You can read 9 more articles this month
THE government refused to request a pardon for 22-year-old British student Ahmad Zeidan, who has allegedly been tortured into admitting drugs charges in the United Arab Emirates (UAE), a human rights charity said yesterday.
Mr Zeidan has been locked up for nearly two years, but his case was not raised during Prime Minister David Cameron’s meeting with the Crown Prince of Abu Dhabi last month, just before 900 pardons across the UAE were announced, Reprieve said.
He alleges that, in the course of a week, he was hooded, stripped, kept in solitary confinement for two days, beaten and threatened with rape before being forced to sign a “confession” in Arabic, which he cannot read or write.
Reprieve death penalty team leader Maya Foa said Mr Zeidan had suffered a “staggering miscarriage of justice” and urged the government to help him end the “nightmarish ordeal.”
The charity has received an email from the Foreign and Commonwealth Office (FCO) admitting that it had not sent a letter in support of a pardon scheduled for September, despite it being official policy to do this for British nationals.
British consular staff in UAE have forwarded letters from Mr Zeidan’s father appealing for clemency to the ruler’s court in the emirate of Sharjah and to UAE President Sheikh Khalifa and Interior Minister Sheikh Saif bin Zayed in Abu Dhabi, the FCO email added.
The FCO, when contacted by the Star, did not comment on why it has not supported the pardon request.
Mr Zeidan, of Reading in Berkshire, was studying at the Emirates Aviation College in Dubai when he was arrested in December 2013.
Police found 0.04g of cocaine — with a street value of around £3 — in the glove compartment of a car in which he was a passenger.
He always maintained that the drugs were not his, but he was sentenced to nine years in prison last summer. His six non-British co-defendants have been released. He also “narrowly missed a death sentence,” Reprieve said.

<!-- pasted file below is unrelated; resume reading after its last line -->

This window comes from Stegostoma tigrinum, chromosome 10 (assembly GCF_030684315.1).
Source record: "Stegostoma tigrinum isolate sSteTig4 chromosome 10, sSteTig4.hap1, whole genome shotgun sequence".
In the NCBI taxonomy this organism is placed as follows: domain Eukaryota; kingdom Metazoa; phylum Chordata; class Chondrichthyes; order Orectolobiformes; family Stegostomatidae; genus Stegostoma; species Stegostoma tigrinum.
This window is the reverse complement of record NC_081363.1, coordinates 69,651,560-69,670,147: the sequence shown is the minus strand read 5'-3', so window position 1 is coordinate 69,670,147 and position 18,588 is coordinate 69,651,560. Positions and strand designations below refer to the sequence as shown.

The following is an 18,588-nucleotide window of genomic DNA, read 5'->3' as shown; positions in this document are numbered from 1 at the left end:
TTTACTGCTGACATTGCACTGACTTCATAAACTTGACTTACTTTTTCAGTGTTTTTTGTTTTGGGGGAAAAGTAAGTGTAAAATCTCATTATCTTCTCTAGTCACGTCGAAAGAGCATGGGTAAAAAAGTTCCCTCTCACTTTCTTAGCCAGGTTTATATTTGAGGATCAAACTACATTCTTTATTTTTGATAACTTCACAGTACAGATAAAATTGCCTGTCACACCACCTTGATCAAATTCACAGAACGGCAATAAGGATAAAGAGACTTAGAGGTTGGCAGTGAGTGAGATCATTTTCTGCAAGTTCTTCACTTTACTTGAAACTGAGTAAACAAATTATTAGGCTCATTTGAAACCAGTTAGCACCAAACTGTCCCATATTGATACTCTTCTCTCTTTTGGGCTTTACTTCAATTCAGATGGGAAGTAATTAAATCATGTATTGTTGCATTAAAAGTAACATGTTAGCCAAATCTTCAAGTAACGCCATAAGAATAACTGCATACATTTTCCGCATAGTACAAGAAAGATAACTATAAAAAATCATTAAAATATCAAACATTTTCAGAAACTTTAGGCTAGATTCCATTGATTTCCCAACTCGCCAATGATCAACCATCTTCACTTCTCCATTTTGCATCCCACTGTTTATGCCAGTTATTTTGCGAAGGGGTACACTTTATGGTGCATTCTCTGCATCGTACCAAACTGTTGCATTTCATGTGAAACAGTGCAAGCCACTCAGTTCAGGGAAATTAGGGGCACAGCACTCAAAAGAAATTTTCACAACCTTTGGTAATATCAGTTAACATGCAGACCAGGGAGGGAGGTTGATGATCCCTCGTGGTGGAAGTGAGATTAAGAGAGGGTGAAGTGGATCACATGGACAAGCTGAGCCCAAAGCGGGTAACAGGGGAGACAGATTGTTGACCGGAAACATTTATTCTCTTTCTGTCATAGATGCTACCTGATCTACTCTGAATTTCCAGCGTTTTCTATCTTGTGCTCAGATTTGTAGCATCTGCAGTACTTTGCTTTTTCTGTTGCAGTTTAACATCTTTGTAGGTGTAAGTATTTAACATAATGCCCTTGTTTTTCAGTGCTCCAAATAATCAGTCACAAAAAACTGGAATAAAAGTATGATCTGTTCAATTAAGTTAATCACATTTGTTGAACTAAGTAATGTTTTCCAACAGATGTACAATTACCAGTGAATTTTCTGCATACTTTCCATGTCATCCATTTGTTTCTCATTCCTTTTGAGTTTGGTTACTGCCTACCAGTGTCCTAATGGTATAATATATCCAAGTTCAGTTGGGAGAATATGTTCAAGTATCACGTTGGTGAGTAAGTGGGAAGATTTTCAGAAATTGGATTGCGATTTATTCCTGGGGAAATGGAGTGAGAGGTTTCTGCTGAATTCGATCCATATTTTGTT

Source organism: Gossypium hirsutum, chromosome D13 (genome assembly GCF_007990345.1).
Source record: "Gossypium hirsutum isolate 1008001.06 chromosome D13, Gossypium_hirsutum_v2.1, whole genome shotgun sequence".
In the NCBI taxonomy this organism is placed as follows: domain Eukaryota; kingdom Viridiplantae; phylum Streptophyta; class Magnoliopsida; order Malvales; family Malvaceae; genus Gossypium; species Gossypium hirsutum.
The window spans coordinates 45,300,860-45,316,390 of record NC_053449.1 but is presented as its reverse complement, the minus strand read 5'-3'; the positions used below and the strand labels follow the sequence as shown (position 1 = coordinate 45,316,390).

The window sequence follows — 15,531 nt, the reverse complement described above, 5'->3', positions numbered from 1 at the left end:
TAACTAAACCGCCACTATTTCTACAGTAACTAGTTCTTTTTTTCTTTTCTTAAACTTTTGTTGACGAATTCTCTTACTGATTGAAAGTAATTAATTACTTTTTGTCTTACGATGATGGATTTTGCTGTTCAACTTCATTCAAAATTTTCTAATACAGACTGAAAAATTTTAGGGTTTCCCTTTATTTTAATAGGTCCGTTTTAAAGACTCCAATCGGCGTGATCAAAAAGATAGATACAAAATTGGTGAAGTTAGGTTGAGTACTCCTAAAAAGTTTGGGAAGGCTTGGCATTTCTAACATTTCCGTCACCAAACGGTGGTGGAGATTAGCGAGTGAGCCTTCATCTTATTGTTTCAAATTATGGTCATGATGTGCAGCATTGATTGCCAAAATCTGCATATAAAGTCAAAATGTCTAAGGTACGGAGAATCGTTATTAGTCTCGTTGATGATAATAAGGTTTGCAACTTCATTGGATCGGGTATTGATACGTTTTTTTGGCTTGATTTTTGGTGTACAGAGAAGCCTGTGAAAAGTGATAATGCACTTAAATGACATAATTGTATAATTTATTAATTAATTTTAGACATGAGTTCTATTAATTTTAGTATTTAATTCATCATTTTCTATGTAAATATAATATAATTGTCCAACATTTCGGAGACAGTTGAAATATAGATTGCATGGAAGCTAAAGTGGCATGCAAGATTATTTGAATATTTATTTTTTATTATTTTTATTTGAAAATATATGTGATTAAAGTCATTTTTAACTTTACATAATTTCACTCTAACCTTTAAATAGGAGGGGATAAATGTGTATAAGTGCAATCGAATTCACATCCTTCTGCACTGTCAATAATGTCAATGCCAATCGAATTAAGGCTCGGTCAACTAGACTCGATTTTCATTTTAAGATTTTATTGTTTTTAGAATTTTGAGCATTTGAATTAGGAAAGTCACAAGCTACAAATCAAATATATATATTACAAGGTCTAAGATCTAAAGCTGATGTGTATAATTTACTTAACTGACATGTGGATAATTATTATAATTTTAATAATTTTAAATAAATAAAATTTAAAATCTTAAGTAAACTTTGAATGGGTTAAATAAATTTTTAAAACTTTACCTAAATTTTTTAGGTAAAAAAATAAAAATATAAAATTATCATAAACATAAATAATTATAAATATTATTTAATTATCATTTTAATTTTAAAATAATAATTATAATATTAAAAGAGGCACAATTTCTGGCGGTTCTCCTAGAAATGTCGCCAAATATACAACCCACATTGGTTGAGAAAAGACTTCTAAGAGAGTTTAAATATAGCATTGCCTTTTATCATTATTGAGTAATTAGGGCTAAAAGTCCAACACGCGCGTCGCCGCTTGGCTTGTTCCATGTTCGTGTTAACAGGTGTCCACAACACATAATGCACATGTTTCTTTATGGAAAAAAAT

His family have twice called on the government to formally petition for his release.
Mr Zeidan, who is being held in Sharjah Central Jail, said he has suffered “a mountain of pain,” with seizures and disturbing flashbacks waking him during the night.
He said: “I’m not coping. I feel like I am going to self-implode. I’m just holding onto a thin line of something and I feel it’s going to run out very soon.”
You can’t buy a revolution, but you can help the only daily paper in Britain that’s fighting for one by joining the 501 club.
Just £5 a month gives you the opportunity to win one of 17 prizes, from £25 to the £501 jackpot.
By becoming a 501 Club member you are helping the Morning Star cover its printing, distribution and staff costs — help keep our paper thriving by joining!
You can’t buy a revolution, but you can help the only daily paper in Britain that’s fighting for one by become a member of the People’s Printing Press Society.
The Morning Star is a readers’ co-operative, which means you can become an owner of the paper too by buying shares in the society.
Shares are £1 each — though unlike capitalist firms, each shareholder has an equal say. Money from shares contributes directly to keep our paper thriving.
Some union branches have taken out shares of over £500 and individuals over £100.
You can’t buy a revolution, but you can help the only daily paper in Britain that’s fighting for one by donating to the Fighting Fund.
The Morning Star is unique, as a lone socialist voice in a sea of corporate media. We offer a platform for those who would otherwise never be listened to, coverage of stories that would otherwise be buried.
The rich don’t like us, and they don’t advertise with us, so we rely on you, our readers and friends. With a regular donation to our monthly Fighting Fund, we can continue to thumb our noses at the fat cats and tell truth to power.
Donate today and make a regular contribution.